What is Service Learning?
Defining Service Learning
Service learning has undergraduates actively engage in well-organized direct service, projects and research in ways that respond to community-identified needs and enhance the wellbeing of people and places while allowing students to reflect and learn about the connections between their courses and their work.
Service learning is a form of experiential education in which students work primarily with non-profit organizations, governmental agencies, and other community-based groups on community problems or issues. That work can take several forms:
Service learning means that students provide a service that community members identify as a priority need or issue with work that is strongly tied to the academic content of their courses and discipline. An example is removing litter from a river, studying why the river gets polluted, developing a plan for keeping the river clean (based on coursework or research), and then studying the impact of the plan, if it is implemented. (Of course, taking all of these steps might involve multiple semesters of work.)
Service means that students work in the community on issues that community members identify as priorities, without strong connections to academic material. An example is removing litter from a river.
Learning means that students go into the community to observe and sometimes take action, but with an emphasis on their gaining experience and knowledge, as opposed to providing a service the community needs. An example is students observing a community group as it tries to determine the sources of river pollution and potential solutions. Oftentimes, but not always, internships fall into this category.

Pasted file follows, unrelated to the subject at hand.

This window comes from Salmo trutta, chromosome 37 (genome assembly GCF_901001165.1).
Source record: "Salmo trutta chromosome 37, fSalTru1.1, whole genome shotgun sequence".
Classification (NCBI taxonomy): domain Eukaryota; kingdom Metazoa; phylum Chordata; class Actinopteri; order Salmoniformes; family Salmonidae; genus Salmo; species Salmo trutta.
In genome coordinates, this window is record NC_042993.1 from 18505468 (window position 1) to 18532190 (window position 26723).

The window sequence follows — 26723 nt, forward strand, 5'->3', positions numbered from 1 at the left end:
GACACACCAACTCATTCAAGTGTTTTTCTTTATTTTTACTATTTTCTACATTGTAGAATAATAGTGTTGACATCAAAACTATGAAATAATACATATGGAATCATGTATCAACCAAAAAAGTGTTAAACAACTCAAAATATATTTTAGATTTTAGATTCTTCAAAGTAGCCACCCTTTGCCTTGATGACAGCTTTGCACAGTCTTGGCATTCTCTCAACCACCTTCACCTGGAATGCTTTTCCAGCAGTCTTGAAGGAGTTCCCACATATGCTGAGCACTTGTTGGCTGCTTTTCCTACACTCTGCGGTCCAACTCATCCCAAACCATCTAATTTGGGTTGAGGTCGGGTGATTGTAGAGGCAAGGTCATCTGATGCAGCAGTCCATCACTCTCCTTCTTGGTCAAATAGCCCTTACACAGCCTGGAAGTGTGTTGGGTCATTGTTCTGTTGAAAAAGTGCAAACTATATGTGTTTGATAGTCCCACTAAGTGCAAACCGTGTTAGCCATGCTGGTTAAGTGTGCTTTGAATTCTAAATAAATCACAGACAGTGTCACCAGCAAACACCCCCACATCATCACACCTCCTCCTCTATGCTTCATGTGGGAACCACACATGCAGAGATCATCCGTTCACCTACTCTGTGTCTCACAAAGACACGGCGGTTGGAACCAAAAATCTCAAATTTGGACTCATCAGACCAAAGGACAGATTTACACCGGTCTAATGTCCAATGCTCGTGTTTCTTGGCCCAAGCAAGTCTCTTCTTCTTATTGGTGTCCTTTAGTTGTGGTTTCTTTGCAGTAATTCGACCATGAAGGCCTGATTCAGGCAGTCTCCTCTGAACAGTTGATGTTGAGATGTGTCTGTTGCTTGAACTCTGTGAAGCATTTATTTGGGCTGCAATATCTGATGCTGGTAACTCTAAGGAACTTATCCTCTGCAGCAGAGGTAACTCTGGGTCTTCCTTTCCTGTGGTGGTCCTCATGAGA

Long-term service learning partnerships
Students are often considered only for short-term work, but research shows that some of the most valuable service learning for the community and students occurs in long-term partnerships. Students’ work in such partnerships can range from enhancing environmental sustainability to studying effectiveness of programs to help people who are homeless. On such projects, which are often facilitated by faculty members in a course, students’ work can include:
- Library research (e.g., searching in academic journals for state-of-the-art knowledge about the causes of or solutions to an issue or problem; providing a report)
- Field research (e.g., collecting data on an issue or problem; investigating whether something an agency is doing is working well; providing a report or results)
- Historical investigations (e.g., researching/documenting the history of an issue, place, community, organization, person, or group of people)
- Promotion (e.g., writing about a group's efforts; marketing; helping agencies or groups figure out how to publicize themselves)
- Business activities (e.g., helping with some aspect of management, accounting and so forth)
- Artistic work (possibilities abound, including doing commissioned pieces of art for an office or a community; creating and/or doing dramatic works based on the experiences of people)
- Internet/Multimedia/Design (e.g., helping design or redesign a webpage, creating a logo)
- Grant writing or research on a topic for a grant
- Other consultation (helping citizens or groups figure out priorities, problems or issues)
- Software: Helping groups come up with new programs, working on a database.
Why service learning?
There are multiple reasons -- but to boil it down, it provides a win-win opportunity for you and the community. When you work with the community, you're doing something that can enhance the lives and well-being of Western North Carolina residents. You're also likely to learn more about the potential and limits of the academic theories you're encountering. Finally, you're doing something that builds connections and enhances your resume, making graduate school acceptance and employment more likely.